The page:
•  where any company does not have any of the officers specified in clauses (a) to (c), any director or directors who may be specified by the Board in this behalf or where no director is so specified, all the directors: Provided that where the Board exercises any power under clause (f) or clause (g), it shall, within thirty days of the exercise of such powers, file with the Registrar a return in the prescribed form.
  • Section 468[10] of the Code of Criminal Procedure, 1973:-

Bar to taking cognizance after lapse of the period of limitation.

  •  Except as otherwise provided elsewhere in this Code, no Court shall take cognizance of an offence of the category specified in sub- section (2)[11], after the expiry of the period of limitation.
  • The period of limitation shall be-

(a) six months, if the offence is punishable with fine only

(b)  one year, if the offence is punishable with imprisonment for a term not exceeding one year;

(c) three years, if the offence is punishable with imprisonment for term exceeding one year but not exceeding three years.

  • For the purposes of this section, the period of limitation in relation to offenses which may be tried together, shall be determined with reference to the offence which is punishable with the more severe punishment or, as the case may be, the most severe punishment.

ANALYSIS

  This was a case taking multi-dimensional fields of law into consideration, including taxation, Companies Act as well as CrPC.  This case talked about the limitation period as well as the status of the petitioner that whether he was an active partner and having the knowledge of not taking prior approval for disbursement. After taking the facts of this case into consideration where it was attributed that the main role related to the loan disbursal was played by the accused no.1 and 2, and not by the petitioner. Accused No.2  was a Managing Director and on that position, he signed the cheque related to that. So,the petitioner here had not signed the accounts books, however the balance sheet was signed by the petitioner. But it is to be noted that the said balance sheet was signed by the petitioner in a routine manner. Therefore, only on the basis of the signature, it cannot be proved that there was knowledge of the petitioner of disbursement of loan without the prior approval. This case took every minute detail of the facts of the case and therefore, took a view proving the innocence of the petitioner in this case and therefore, after taking every aspect into consideration, the Court granted the relief which petitioner sought in the form of setting aside the proceedings and the order from the Court of Metropolitan Magistrate, Girgaum, Mumbai.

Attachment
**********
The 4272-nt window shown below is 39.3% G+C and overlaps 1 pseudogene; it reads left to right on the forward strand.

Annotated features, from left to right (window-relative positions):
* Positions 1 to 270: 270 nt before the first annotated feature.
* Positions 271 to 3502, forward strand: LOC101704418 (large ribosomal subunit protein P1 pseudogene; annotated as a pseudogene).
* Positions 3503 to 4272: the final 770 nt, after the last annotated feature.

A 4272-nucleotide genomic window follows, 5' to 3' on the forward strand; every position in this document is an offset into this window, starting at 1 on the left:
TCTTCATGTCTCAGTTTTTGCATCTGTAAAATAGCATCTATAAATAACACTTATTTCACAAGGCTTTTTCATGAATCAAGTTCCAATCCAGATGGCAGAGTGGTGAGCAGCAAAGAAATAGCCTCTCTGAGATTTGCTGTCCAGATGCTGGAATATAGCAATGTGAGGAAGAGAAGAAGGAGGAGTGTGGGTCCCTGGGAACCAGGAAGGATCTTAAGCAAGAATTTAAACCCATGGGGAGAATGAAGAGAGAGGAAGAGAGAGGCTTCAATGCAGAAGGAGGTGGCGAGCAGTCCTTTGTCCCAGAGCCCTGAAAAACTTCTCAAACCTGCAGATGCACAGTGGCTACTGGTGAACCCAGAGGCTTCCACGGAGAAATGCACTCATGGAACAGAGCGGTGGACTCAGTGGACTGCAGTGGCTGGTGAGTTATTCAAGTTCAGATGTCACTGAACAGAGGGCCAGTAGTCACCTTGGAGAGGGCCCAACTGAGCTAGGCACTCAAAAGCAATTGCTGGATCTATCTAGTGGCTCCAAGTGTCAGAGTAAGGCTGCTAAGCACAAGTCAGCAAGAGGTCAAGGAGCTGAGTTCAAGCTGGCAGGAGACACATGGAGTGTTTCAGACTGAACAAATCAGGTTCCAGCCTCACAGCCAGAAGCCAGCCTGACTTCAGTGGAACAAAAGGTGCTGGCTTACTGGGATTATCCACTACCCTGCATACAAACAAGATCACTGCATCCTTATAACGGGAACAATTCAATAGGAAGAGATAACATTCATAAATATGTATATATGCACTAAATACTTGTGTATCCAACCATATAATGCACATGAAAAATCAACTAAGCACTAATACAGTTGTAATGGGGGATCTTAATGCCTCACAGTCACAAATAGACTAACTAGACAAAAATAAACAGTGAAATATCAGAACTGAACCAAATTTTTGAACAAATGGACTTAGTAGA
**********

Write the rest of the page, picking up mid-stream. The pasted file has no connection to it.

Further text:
CONCLUSION

This decision was taking the details of the fact into consideration, where the Court agreed the point of the applicant as he proved his point correctly before the Court and by using the various case laws, the petitioner proved his point and the Court took the well-known decision consisting many dimensions of law.


[1] Rajendra Shah S/O Ambalal Shah v. The State of Maharashtra,writ petition 1528 of 2016

[2] The Companies Act, 1956 ( Act No. 1 of 1956)

[3] The Companies Act, 1956, s. 295 (4).

[4] Advocates Act, 1961.

[5] The Companies Act, 1956, s. 295.

[6] The Companies Act, 1956, s. 295(4).

[7] The Companies Act, 1956, s. 295(5).

[8] The Companies Act, 1956, s. 295(1).

[9] The Companies Act, 1956, s. 5.

[10] The CrPC, 1973, s. 468.

[11] The CrPC, 1973, s. 468(2).